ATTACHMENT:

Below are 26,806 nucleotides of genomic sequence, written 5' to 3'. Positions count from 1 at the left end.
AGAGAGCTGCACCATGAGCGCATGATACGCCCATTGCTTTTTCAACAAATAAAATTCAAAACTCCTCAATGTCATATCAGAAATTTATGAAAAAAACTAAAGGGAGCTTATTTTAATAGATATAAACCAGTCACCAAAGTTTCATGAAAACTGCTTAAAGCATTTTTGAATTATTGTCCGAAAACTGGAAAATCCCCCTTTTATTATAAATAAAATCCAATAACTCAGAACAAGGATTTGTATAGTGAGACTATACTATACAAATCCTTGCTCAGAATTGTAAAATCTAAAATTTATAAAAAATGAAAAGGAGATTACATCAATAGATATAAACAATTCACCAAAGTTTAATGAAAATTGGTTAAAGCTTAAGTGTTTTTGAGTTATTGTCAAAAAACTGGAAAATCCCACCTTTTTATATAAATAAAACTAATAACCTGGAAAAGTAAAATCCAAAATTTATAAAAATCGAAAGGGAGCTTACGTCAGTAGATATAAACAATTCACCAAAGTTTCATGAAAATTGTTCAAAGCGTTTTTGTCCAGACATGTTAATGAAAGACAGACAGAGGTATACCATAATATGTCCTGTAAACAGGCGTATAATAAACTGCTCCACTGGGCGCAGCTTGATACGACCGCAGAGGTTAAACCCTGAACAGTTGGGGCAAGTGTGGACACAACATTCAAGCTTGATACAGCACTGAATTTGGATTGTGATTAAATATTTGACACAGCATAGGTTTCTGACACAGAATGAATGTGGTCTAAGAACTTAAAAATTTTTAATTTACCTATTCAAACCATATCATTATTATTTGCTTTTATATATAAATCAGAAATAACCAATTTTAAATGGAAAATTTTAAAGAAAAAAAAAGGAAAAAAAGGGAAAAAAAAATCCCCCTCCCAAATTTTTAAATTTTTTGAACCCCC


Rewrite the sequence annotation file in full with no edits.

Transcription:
Below are 26,806 nucleotides of genomic sequence, written 5' to 3'. Positions count from 1 at the left end.
AGAGAGCTGCACCATGAGCGCATGATACGCCCATTGCTTTTTCAACAAATAAAATTCAAAACTCCTCAATGTCATATCAGAAATTTATGAAAAAAACTAAAGGGAGCTTATTTTAATAGATATAAACCAGTCACCAAAGTTTCATGAAAACTGCTTAAAGCATTTTTGAATTATTGTCCGAAAACTGGAAAATCCCCCTTTTATTATAAATAAAATCCAATAACTCAGAACAAGGATTTGTATAGTGAGACTATACTATACAAATCCTTGCTCAGAATTGTAAAATCTAAAATTTATAAAAAATGAAAAGGAGATTACATCAATAGATATAAACAATTCACCAAAGTTTAATGAAAATTGGTTAAAGCTTAAGTGTTTTTGAGTTATTGTCAAAAAACTGGAAAATCCCACCTTTTTATATAAATAAAACTAATAACCTGGAAAAGTAAAATCCAAAATTTATAAAAATCGAAAGGGAGCTTACGTCAGTAGATATAAACAATTCACCAAAGTTTCATGAAAATTGTTCAAAGCGTTTTTGTCCAGACATGTTAATGAAAGACAGACAGAGGTATACCATAATATGTCCTGTAAACAGGCGTATAATAAACTGCTCCACTGGGCGCAGCTTGATACGACCGCAGAGGTTAAACCCTGAACAGTTGGGGCAAGTGTGGACACAACATTCAAGCTTGATACAGCACTGAATTTGGATTGTGATTAAATATTTGACACAGCATAGGTTTCTGACACAGAATGAATGTGGTCTAAGAACTTAAAAATTTTTAATTTACCTATTCAAACCATATCATTATTATTTGCTTTTATATATAAATCAGAAATAACCAATTTTAAATGGAAAATTTTAAAGAAAAAAAAAGGAAAAAAAGGGAAAAAAAAATCCCCCTCCCAAATTTTTAAATTTTTTGAACCCCC